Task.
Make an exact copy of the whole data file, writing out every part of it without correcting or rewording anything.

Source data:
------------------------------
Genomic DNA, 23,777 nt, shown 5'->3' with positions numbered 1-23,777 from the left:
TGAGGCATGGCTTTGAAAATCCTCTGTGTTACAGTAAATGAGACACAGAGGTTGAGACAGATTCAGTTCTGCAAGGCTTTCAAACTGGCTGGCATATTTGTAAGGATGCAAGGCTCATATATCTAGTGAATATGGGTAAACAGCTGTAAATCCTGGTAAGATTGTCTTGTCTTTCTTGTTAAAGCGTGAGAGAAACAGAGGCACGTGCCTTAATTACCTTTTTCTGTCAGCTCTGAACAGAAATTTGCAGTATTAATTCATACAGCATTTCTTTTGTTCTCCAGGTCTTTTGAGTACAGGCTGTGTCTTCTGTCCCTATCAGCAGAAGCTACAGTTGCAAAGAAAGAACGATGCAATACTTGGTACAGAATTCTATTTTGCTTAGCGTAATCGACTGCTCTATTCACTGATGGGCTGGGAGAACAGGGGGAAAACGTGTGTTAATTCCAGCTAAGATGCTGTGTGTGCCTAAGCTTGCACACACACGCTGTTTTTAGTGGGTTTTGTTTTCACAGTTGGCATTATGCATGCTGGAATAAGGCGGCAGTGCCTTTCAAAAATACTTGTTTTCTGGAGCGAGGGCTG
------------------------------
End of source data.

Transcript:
Genomic DNA, 23,777 nt, shown 5'->3' with positions numbered 1-23,777 from the left:
TGAGGCATGGCTTTGAAAATCCTCTGTGTTACAGTAAATGAGACACAGAGGTTGAGACAGATTCAGTTCTGCAAGGCTTTCAAACTGGCTGGCATATTTGTAAGGATGCAAGGCTCATATATCTAGTGAATATGGGTAAACAGCTGTAAATCCTGGTAAGATTGTCTTGTCTTTCTTGTTAAAGCGTGAGAGAAACAGAGGCACGTGCCTTAATTACCTTTTTCTGTCAGCTCTGAACAGAAATTTGCAGTATTAATTCATACAGCATTTCTTTTGTTCTCCAGGTCTTTTGAGTACAGGCTGTGTCTTCTGTCCCTATCAGCAGAAGCTACAGTTGCAAAGAAAGAACGATGCAATACTTGGTACAGAATTCTATTTTGCTTAGCGTAATCGACTGCTCTATTCACTGATGGGCTGGGAGAACAGGGGGAAAACGTGTGTTAATTCCAGCTAAGATGCTGTGTGTGCCTAAGCTTGCACACACACGCTGTTTTTAGTGGGTTTTGTTTTCACAGTTGGCATTATGCATGCTGGAATAAGGCGGCAGTGCCTTTCAAAAATACTTGTTTTCTGGAGCGAGGGCTG